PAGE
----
In addition to the denominator effect that has been amply discussed in the press, another factor is looming as a further hindrance to liquidity for private equity investors. Interpolating the December 31, 2008 Cambridge Associates benchmark data for vintage years 2003-2005 suggests that nearly 100 Funds (70% of their universe), formed in those years have a net IRR of less than 8%. Any reasonable assumption about 2009 and 2010 will have growth in the economy or the value of financial assets at less than 8%, greatly reducing the Fund’s chances of beating 8%. Consequently, the Fund term designed to align interests, the preferred return, usually set at 8%, is having the opposite effect. For those 100 funds the economic incentive is now to maximize management fees by retaining assets rather than seeking liquidity to earn carried interest. No quarter would be complete without another Citicorp theatric. After first defying all financial conventions by reporting they had a profitable eight weeks earlier in the quarter, Citicorp released its actual first quarter “earnings.” They reported earnings of $1.6 billion. However, $2.5 billion of the earnings were due to accounting gains due to the decline in the market value of Citi’s issued bonds. Apparently, Citi is able, for accounting purposes, to account as if they bought back (they didn’t) the declining bonds and booked the difference between the low price due to their deteriorating financial condition and par as a gain! Rod Serling advised on the accounting. By this standard the Madoff victims are the nouveau riche!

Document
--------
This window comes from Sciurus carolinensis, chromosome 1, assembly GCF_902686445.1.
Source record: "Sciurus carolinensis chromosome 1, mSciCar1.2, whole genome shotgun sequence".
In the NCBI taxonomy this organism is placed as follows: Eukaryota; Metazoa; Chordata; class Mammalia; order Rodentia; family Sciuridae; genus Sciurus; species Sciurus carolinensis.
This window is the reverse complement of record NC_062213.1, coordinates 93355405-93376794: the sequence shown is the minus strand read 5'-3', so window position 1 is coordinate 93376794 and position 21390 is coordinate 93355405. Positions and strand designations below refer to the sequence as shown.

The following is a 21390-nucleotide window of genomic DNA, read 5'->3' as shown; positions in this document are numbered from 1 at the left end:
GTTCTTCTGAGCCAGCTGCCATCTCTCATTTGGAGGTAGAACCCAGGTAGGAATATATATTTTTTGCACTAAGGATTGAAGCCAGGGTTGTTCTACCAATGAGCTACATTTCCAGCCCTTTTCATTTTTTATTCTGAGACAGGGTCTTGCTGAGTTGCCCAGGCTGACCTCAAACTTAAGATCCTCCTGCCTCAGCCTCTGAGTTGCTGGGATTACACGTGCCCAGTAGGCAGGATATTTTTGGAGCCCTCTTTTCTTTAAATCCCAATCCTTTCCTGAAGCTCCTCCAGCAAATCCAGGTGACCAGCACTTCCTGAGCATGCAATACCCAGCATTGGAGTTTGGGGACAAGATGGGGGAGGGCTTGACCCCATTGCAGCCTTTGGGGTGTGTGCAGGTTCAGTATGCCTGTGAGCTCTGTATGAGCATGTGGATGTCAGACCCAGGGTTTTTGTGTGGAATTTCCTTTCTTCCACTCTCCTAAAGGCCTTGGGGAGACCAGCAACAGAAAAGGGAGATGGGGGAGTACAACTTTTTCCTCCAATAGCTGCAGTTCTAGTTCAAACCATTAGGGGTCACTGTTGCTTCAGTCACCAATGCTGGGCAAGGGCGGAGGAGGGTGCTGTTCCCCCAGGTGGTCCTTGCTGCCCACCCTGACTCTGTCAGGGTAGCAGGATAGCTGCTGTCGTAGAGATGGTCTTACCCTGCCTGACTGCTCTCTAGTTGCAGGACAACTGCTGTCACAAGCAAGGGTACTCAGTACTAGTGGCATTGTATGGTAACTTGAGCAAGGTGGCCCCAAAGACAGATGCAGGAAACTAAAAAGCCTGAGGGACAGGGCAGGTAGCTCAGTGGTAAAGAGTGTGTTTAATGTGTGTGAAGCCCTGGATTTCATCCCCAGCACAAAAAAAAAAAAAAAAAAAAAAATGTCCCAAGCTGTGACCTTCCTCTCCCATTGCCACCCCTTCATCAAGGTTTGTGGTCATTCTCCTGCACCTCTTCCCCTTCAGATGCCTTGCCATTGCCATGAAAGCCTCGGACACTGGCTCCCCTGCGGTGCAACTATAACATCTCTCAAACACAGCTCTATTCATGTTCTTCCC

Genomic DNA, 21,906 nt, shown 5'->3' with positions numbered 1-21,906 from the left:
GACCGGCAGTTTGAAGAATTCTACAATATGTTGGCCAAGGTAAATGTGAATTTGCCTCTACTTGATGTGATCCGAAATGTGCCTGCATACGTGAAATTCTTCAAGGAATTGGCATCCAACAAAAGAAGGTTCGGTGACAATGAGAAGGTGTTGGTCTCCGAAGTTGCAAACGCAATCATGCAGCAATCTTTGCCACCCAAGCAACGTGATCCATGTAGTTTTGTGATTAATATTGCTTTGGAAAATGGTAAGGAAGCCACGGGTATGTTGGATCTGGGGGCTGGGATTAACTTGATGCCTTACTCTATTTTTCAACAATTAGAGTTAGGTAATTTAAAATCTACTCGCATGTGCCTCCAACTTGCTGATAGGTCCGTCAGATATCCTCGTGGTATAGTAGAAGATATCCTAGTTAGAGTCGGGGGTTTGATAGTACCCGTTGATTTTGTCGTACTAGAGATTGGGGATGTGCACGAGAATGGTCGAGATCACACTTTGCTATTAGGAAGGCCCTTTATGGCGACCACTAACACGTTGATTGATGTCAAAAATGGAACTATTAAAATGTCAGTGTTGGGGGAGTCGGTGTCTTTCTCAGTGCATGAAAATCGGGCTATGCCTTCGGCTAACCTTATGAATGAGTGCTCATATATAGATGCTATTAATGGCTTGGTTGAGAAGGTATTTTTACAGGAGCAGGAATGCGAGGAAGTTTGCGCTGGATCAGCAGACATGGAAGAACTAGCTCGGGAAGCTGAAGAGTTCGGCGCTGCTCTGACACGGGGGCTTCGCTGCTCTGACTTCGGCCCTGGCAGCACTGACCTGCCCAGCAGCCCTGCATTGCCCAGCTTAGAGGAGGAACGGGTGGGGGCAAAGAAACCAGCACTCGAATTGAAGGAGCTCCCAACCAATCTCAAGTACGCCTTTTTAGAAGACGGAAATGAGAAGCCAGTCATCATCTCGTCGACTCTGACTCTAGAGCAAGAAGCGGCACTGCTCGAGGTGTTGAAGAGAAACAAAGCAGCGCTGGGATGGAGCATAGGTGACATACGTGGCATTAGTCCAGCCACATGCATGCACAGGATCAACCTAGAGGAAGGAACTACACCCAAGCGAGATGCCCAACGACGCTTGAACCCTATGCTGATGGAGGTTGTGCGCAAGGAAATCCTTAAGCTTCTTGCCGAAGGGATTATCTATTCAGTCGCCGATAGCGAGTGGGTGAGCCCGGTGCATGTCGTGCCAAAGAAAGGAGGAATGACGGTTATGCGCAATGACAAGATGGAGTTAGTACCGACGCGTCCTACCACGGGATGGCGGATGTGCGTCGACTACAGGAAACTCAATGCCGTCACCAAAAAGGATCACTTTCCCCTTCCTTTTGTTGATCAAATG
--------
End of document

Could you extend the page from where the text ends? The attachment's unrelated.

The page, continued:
I’m Rob Morris and I approved this blog.